By Niall Twohig / The Triton (UCSD)
Let’s begin with the bare facts: On May 10, 1970, George Winne Jr. stepped into Revelle Plaza. He held a sign that read “In God’s Name End the War.” Winne doused himself with gasoline, lit a match, and burst into flames. Students saw the burning man from a nearby building. They ran to him, beat out the flames. Winne was badly burnt. He died the next day.
Such facts can be deceiving. They only show the surface of reality. When we focus on the surface, we risk losing sight of the historical context surrounding Winne’s self-immolation. We also miss more profound secrets. I write now to whisper some of these secrets to you, so that you may whisper them to others.
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When I first heard of Winne, I was vexed. I wanted to know what was behind the facts of his self-immolation. I presented the story to my students each year, hoping our discussions would shed some light on it. My students were captivated by the history, yet our discussions ground to a halt in the same way. “I get why he was upset,” a student would say, “but it’s no reason to commit suicide.” A second student would add, “He was probably depressed.” Curiously enough, these students were inspired by various forms of civil disobedience we studied in class. Yet, with the self-immolation, their imaginations hit a wall.
I could understand why. The pain Winne inflicted upon his body — the grotesque outcome — confounds us. We ask why. To answer that question, we latch on to familiar concepts and classifications. Those of us whose “reality” has been shaped by liberal thought and Western psychology cordon off Winne’s suffering by classifying it in individualistic terms. We might treat him as a mentally ill loner or deviant who broke the most sacrosanct law of our secular world: thou shalt not take life, not even one’s own. I always felt such approaches missed something important about Winne’s act, something that called into question the very categories used to order and divide a world that is far more messy, far more indivisible.
I did not want to pinpoint that something. It was easier to move on to other topics. Yet, I never escaped the gravity of Winne’s self-immolation. It pulled me back. At times, it seemed a black hole, pulling me into a void of conflicting opinions that led nowhere. More often, I felt the self-immolation was a supernova, an explosive light I couldn’t get my hands on. I don’t mean this as metaphor. I saw it. I recall watching a scene from Richard Linklater’s Waking Life where a man sits in a lotus position and sets himself ablaze. When I saw this scene, my imagination played tricks on me, or perhaps, it showed me a deeper reality. In my vision, the burnt man became manifold and exploded off the screen. When I closed my eyes, I saw the burnt figures lit as a billion suns. Their incandescent flames licked and flickered in my eyes. Their silent tongues held a secret. How could I possibly write of such things, such secrets of the fire?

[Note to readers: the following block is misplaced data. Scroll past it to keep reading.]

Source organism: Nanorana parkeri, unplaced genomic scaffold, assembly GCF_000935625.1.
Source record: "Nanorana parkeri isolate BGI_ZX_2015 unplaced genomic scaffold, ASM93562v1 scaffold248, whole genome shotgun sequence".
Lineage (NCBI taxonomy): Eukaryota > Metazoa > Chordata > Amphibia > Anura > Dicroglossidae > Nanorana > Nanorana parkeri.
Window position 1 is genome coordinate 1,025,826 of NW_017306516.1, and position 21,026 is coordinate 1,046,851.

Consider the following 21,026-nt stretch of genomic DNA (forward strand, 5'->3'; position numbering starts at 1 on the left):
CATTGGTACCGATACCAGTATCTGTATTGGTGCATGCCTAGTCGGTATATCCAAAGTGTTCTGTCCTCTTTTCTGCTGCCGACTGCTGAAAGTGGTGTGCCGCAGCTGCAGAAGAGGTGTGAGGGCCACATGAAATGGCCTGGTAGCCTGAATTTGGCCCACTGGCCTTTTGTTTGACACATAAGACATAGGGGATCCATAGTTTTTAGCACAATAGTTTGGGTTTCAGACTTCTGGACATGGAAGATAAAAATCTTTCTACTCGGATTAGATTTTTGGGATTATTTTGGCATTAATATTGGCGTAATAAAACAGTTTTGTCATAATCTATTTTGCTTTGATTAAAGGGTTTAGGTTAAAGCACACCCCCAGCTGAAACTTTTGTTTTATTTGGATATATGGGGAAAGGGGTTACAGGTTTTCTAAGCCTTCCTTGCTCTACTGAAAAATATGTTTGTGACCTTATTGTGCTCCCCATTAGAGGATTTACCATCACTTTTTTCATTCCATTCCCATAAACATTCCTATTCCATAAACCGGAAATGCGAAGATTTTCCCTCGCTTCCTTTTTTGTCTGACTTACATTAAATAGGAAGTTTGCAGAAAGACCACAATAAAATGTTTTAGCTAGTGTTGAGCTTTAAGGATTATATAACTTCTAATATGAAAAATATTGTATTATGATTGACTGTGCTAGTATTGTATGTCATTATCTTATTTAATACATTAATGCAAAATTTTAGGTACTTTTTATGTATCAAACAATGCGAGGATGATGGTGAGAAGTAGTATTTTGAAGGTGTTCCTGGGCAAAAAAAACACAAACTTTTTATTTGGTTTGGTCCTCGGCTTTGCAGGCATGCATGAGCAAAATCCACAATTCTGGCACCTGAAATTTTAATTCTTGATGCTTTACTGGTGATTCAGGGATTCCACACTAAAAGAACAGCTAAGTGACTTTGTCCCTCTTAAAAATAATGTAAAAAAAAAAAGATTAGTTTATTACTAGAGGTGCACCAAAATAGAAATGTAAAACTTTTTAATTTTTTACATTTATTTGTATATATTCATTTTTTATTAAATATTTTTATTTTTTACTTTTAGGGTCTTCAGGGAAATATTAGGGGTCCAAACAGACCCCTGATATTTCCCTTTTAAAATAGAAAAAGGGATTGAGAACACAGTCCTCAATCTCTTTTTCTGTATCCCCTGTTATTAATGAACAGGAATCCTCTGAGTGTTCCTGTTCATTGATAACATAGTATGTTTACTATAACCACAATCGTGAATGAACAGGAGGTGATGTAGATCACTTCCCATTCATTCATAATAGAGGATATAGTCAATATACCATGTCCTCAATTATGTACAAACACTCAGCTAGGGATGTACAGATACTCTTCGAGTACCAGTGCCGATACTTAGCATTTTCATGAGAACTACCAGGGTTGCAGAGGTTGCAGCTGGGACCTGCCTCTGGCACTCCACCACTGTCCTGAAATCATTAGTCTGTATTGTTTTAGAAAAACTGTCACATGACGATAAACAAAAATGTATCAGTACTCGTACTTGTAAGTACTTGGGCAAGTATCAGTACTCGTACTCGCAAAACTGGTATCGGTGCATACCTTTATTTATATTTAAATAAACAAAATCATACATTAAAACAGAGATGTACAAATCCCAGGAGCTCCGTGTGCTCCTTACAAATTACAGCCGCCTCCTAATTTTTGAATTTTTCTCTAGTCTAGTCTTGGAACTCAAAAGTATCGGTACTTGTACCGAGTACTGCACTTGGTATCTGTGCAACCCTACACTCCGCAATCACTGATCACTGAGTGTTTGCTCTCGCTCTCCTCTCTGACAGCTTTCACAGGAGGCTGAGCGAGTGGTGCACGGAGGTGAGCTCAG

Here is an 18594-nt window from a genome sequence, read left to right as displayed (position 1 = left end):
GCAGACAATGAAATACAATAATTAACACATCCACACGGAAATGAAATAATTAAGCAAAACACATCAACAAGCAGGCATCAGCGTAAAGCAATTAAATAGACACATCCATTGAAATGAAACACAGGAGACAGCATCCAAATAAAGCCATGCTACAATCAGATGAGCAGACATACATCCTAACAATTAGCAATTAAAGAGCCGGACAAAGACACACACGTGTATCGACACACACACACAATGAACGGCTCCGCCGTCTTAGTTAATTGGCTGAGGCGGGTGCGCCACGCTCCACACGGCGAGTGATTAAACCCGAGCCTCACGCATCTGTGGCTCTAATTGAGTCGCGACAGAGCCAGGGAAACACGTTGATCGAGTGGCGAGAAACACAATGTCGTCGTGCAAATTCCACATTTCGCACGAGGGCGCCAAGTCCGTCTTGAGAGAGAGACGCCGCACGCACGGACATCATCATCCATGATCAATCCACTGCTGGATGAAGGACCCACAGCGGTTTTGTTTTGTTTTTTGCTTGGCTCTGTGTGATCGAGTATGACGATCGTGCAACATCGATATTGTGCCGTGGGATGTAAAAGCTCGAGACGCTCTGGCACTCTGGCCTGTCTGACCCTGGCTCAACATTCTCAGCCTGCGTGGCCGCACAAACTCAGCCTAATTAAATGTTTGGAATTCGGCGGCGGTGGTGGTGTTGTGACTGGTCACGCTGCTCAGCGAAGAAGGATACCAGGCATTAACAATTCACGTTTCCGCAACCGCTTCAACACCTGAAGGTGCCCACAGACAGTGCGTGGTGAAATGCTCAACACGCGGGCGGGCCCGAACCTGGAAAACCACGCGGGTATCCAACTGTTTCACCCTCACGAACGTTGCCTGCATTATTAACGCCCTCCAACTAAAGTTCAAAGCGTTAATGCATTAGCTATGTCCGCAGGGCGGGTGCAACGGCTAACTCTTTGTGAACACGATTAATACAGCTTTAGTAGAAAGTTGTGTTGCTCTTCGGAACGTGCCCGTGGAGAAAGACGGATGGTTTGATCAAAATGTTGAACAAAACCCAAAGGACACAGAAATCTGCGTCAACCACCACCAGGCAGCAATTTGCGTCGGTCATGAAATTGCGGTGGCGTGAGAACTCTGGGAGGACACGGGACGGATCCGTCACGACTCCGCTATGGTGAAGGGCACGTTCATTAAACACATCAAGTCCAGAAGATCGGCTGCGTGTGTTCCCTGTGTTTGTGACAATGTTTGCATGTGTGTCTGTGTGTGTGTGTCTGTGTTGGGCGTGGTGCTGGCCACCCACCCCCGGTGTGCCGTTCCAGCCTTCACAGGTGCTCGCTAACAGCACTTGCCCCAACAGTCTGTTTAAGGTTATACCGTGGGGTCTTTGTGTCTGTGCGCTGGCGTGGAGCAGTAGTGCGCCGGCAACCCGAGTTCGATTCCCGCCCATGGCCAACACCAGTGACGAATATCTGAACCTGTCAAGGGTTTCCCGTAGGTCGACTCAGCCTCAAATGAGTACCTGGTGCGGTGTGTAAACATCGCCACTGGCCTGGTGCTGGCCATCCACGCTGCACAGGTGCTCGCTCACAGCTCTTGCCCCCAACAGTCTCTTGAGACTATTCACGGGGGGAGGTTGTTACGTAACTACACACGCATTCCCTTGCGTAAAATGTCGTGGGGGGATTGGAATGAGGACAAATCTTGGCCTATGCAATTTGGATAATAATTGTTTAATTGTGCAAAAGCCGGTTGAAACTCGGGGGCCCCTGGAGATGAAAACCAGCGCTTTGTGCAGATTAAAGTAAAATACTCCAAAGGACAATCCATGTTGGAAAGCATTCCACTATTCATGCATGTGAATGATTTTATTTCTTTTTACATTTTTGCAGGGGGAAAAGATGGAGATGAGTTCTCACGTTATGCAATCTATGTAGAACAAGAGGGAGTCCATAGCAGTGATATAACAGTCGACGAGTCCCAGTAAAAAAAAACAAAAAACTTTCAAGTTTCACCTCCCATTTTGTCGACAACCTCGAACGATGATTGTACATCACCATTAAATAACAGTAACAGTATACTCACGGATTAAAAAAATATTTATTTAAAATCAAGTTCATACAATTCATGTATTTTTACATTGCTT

The afterimage stayed with me. It became a constellation guiding my search, guiding my hand as I wrote. I started with the archive. Combing through old newspapers, I came across views of Winne similar to the ones expressed by students: a sick young man, a depressed loner, a suicide. I also encountered views from the political Left and Right that cast Winne as a Leftist martyr or victim of Leftist ideology. For both sides, the strategy was the same: Winne had become a pawn in their game of us versus them. None of these views seemed adequate, so I kept looking for something I wasn’t sure was there.
I found it in a single photograph, not of Winne, but of a nonviolent protest that occurred at UCSD a week before Winne’s self-immolation. This photo shows a group of students occupying Urey Hall, their backs to the camera, their hands held up in gestures of solidarity and peace. If we know our local history, we know why they are there. They are occupying labs that, at the time, are conducting war research for the C.I.A. If we know our national and global history, we know these students are not alone, but are part of the largest student strike in U.S. history. Millions more across the world stand with them. They stand against a war machine that rains hellfire on the wretched and poor of the earth, that deploys young men to fight and die for rich men’s material and ideological interests, and that turns its bullets and bayonets on peaceful protesters.